Carbonate \(\Delta H\)
    MgCO3 +117
    CaCO3 +178
    SrCO3 +235
    BaCO3 +267

    The reactions are more endothermic down the group, as expected, because the carbonates become more thermally stable, as discussed above.

    Explaining the enthalpy changes

    Here's where things start to get difficult! If you aren't familiar with Hess's Law cycles (or with Born-Haber cycles) and with lattice enthalpies (lattice energies), you aren't going to understand the next bit. Don't waste your time looking at it.

    Using an enthalpy cycle

    You can dig around to find the underlying causes of the increasingly endothermic changes as you go down the Group by drawing an enthalpy cycle involving the lattice enthalpies of the metal carbonates and the metal oxides. Lattice enthalpy is the heat needed to split one mole of crystal in its standard state into its separate gaseous ions. For example, for magnesium oxide, it is the heat needed to carry out 1 mole of this change:

    \[ MgO_{(s)} \rightarrow Mg^{2+}_{(g)} + O^{2-}_{(g)} \nonumber \]

    Lattice Energy (LE): + 3889 kJ/mol

    Here's where things start to get difficult! If you aren't familiar with Hess's Law cycles (or with Born-Haber cycles) and with lattice enthalpies (lattice energies), you aren't going to understand the next bit. Don't waste your time looking at it.

    Lattice enthalpy is more usually defined as the heat evolved when 1 mole of crystal is formed from its gaseous ions. In that case, the lattice enthalpy for magnesium oxide would be -3889 kJ mol-1. The term we are using here should more accurately be called the "lattice dissociation enthalpy".

    The cycle we are interested in looks like this:


    You can apply Hess's Law to this, and find two routes which will have an equal enthalpy change because they start and end in the same places.


    For reasons we will look at shortly, the lattice enthalpies of both the oxides and carbonates fall as you go down the Group. But they don't fall at the same rate. The oxide lattice enthalpy falls faster than the carbonate one. If you think carefully about what happens to the value of the overall enthalpy change of the decomposition reaction, you will see that it gradually becomes more positive as you go down the Group.


    Explaining the relative falls in lattice enthalpy

    The size of the lattice enthalpy is governed by several factors, one of which is the distance between the centres of the positive and negative ions in the lattice. Forces of attraction are greatest if the distances between the ions are small. If the attractions are large, then a lot of energy will have to be used to separate the ions - the lattice enthalpy will be large.

    The lattice enthalpies of both carbonates and oxides fall as you go down the Group because the positive ions are getting bigger. The inter-ionic distances are increasing and so the attractions become weaker.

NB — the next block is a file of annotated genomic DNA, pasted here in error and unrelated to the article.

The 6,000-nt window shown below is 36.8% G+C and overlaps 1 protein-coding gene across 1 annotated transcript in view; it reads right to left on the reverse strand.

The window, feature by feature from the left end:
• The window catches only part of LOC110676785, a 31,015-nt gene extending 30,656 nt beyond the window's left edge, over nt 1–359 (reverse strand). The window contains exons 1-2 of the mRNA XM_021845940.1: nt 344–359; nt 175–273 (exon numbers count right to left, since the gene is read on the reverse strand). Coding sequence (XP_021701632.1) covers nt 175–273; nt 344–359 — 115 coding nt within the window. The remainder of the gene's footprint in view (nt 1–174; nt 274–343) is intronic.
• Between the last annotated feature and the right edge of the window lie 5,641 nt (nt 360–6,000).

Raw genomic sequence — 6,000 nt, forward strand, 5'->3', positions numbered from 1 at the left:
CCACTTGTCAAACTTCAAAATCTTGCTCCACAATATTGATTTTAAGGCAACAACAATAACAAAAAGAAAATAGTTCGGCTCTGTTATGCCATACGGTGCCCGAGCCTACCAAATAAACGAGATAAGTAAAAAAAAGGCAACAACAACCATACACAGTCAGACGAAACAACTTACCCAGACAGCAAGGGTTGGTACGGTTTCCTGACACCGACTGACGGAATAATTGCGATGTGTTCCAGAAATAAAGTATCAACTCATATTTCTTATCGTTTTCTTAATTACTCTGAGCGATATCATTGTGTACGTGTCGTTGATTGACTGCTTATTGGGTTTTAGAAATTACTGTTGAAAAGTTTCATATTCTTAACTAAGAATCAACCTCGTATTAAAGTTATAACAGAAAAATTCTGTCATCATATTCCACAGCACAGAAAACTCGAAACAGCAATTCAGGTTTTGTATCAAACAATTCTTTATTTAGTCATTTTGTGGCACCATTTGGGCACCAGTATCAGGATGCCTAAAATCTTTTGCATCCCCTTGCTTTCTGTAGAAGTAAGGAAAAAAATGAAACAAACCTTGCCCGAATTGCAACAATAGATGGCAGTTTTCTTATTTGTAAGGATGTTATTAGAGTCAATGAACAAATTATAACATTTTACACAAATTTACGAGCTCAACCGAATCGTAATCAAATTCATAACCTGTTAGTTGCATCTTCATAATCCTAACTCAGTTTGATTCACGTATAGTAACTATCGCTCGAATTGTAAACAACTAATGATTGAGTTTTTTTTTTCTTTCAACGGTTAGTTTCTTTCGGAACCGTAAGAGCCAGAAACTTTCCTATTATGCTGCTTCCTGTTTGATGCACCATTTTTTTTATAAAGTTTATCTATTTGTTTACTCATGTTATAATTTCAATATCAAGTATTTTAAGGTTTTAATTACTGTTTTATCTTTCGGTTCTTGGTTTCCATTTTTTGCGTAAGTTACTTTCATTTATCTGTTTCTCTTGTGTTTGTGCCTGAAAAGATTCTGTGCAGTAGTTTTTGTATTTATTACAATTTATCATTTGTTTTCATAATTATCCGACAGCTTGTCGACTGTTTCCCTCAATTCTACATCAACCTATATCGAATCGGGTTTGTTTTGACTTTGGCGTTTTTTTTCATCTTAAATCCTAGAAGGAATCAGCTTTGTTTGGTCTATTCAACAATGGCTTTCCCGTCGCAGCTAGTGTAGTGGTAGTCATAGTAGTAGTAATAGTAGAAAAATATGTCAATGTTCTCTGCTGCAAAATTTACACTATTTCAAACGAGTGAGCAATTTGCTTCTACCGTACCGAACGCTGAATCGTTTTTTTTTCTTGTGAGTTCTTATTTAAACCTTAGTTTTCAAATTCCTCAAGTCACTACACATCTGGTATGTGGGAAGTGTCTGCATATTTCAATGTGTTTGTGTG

ionic radius (nm)
    Mg2+ 0.065
    Ca2+ 0.099
    O2- 0.140
    CO32- ?

    The lattice enthalpies fall at different rates because of the different sizes of the two negative ions - oxide and carbonate. The oxide ion is relatively small for a negative ion (0.140 nm), whereas the carbonate ion is large (no figure available).

    In the oxides, when you go from magnesium oxide to calcium oxide, for example, the inter-ionic distance increases from 0.205 nm (0.140 + 0.065) to 0.239 nm (0.140 + 0.099) - an increase of about 17%.

    In the carbonates, the inter-ionic distance is dominated by the much larger carbonate ion. Although the inter-ionic distance will increase by the same amount as you go from magnesium carbonate to calcium carbonate, as a percentage of the total distance the increase will be much less.

    Some made-up figures show this clearly.

    I can't find a value for the radius of a carbonate ion, and so can't use real figures. For the sake of argument, suppose that the carbonate ion radius was 0.3 nm. The inter-ionic distances in the two cases we are talking about would increase from 0.365 nm to 0.399 nm - an increase of only about 9%.

    The rates at which the two lattice energies fall as you go down the Group depends on the percentage change as you go from one compound to the next. On that basis, the oxide lattice enthalpies are bound to fall faster than those of the carbonates.

    What about the nitrates?

    The nitrate ion is bigger than an oxide ion, and so its radius tends to dominate the inter-ionic distance. The lattice enthalpy of the oxide will again fall faster than the nitrate. if you constructed a cycle like that further up the page, the same arguments would apply.

    Contributors and Attributions

    This page titled The Thermal Stability of the Nitrates and Carbonates is shared under a CC BY-NC 4.0 license and was authored, remixed, and/or curated by Jim Clark.